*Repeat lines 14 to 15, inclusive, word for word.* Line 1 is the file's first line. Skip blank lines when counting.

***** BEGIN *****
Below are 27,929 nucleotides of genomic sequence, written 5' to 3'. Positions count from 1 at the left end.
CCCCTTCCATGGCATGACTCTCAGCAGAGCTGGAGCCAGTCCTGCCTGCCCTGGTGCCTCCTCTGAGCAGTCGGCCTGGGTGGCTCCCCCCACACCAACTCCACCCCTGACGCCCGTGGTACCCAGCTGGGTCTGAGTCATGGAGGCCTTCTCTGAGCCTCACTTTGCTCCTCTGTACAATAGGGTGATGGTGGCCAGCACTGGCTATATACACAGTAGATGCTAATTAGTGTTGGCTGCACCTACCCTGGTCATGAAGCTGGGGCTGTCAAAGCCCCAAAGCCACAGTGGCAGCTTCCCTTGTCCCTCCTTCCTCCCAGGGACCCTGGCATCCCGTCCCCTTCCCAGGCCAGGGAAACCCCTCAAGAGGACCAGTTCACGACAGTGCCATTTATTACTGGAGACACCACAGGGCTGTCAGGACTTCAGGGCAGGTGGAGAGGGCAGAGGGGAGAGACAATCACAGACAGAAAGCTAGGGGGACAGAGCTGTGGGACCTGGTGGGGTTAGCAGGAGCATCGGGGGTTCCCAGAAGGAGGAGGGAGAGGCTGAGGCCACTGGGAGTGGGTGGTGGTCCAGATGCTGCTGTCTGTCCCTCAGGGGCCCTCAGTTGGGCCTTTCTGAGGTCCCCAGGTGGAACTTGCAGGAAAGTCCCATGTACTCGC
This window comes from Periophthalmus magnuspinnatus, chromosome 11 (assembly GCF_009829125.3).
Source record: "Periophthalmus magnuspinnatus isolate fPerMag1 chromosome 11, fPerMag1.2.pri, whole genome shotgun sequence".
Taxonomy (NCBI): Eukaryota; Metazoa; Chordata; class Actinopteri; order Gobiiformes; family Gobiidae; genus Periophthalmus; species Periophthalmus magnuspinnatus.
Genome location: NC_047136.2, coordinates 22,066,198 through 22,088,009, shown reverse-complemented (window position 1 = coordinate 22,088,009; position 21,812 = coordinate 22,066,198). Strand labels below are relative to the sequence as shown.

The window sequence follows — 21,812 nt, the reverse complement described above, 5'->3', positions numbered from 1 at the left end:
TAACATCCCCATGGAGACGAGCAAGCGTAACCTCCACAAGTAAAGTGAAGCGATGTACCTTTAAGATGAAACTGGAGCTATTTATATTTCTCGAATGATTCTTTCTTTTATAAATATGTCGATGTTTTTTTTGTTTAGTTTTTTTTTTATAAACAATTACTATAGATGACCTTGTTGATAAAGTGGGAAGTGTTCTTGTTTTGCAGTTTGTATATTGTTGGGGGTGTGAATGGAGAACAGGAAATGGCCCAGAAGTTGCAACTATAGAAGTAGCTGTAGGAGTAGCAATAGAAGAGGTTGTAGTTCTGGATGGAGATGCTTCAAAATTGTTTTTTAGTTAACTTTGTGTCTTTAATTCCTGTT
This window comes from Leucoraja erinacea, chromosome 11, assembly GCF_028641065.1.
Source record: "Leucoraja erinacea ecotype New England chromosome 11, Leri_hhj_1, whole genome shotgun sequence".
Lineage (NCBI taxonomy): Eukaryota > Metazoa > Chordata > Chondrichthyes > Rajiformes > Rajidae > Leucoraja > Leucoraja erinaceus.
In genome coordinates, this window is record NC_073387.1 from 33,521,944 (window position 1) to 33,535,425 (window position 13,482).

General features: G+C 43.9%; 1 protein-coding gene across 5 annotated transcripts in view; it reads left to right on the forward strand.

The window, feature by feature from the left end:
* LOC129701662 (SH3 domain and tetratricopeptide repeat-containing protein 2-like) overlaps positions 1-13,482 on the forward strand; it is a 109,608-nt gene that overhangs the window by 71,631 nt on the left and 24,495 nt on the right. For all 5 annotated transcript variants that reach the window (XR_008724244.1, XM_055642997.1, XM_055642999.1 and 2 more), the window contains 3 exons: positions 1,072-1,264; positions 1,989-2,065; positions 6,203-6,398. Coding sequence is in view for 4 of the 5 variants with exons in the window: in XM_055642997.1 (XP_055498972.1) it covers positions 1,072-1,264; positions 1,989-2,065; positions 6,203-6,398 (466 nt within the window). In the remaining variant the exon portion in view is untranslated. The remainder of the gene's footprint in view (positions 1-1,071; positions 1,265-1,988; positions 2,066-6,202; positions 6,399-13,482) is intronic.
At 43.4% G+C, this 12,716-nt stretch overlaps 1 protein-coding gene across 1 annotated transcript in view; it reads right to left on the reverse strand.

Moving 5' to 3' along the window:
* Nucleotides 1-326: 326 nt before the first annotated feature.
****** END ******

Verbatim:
The window, feature by feature from the left end:
* LOC129701662 (SH3 domain and tetratricopeptide repeat-containing protein 2-like) overlaps positions 1-13,482 on the forward strand; it is a 109,608-nt gene that overhangs the window by 71,631 nt on the left and 24,495 nt on the right. For all 5 annotated transcript variants that reach the window (XR_008724244.1, XM_055642997.1, XM_055642999.1 and 2 more), the window contains 3 exons: positions 1,072-1,264; positions 1,989-2,065; positions 6,203-6,398. Coding sequence is in view for 4 of the 5 variants with exons in the window: in XM_055642997.1 (XP_055498972.1) it covers positions 1,072-1,264; positions 1,989-2,065; positions 6,203-6,398 (466 nt within the window). In the remaining variant the exon portion in view is untranslated. The remainder of the gene's footprint in view (positions 1-1,071; positions 1,265-1,988; positions 2,066-6,202; positions 6,399-13,482) is intronic.